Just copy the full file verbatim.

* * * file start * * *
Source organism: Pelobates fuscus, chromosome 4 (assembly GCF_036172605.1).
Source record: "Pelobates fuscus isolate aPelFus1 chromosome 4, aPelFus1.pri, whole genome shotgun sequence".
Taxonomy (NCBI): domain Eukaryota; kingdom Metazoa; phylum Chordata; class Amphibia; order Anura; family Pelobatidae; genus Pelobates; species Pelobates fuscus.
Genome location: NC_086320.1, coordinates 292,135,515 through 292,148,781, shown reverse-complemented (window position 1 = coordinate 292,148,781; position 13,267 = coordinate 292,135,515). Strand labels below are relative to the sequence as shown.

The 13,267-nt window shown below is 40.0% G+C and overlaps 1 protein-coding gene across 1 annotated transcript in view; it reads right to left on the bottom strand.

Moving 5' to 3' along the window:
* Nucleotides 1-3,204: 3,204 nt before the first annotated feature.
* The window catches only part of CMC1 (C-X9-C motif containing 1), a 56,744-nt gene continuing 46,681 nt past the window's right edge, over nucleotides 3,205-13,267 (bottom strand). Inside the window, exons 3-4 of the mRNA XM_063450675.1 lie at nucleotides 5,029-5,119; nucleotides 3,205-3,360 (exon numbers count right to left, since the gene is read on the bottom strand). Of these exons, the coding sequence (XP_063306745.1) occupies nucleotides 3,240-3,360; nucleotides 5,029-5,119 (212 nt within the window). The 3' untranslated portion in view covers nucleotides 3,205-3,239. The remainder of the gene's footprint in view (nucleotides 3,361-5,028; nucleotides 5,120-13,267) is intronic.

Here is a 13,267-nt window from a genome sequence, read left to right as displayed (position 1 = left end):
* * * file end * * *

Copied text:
Source organism: Pelobates fuscus, chromosome 4 (assembly GCF_036172605.1).
Source record: "Pelobates fuscus isolate aPelFus1 chromosome 4, aPelFus1.pri, whole genome shotgun sequence".
Taxonomy (NCBI): domain Eukaryota; kingdom Metazoa; phylum Chordata; class Amphibia; order Anura; family Pelobatidae; genus Pelobates; species Pelobates fuscus.
Genome location: NC_086320.1, coordinates 292,135,515 through 292,148,781, shown reverse-complemented (window position 1 = coordinate 292,148,781; position 13,267 = coordinate 292,135,515). Strand labels below are relative to the sequence as shown.

The 13,267-nt window shown below is 40.0% G+C and overlaps 1 protein-coding gene across 1 annotated transcript in view; it reads right to left on the bottom strand.

Moving 5' to 3' along the window:
* Nucleotides 1-3,204: 3,204 nt before the first annotated feature.
* The window catches only part of CMC1 (C-X9-C motif containing 1), a 56,744-nt gene continuing 46,681 nt past the window's right edge, over nucleotides 3,205-13,267 (bottom strand). Inside the window, exons 3-4 of the mRNA XM_063450675.1 lie at nucleotides 5,029-5,119; nucleotides 3,205-3,360 (exon numbers count right to left, since the gene is read on the bottom strand). Of these exons, the coding sequence (XP_063306745.1) occupies nucleotides 3,240-3,360; nucleotides 5,029-5,119 (212 nt within the window). The 3' untranslated portion in view covers nucleotides 3,205-3,239. The remainder of the gene's footprint in view (nucleotides 3,361-5,028; nucleotides 5,120-13,267) is intronic.

Here is a 13,267-nt window from a genome sequence, read left to right as displayed (position 1 = left end):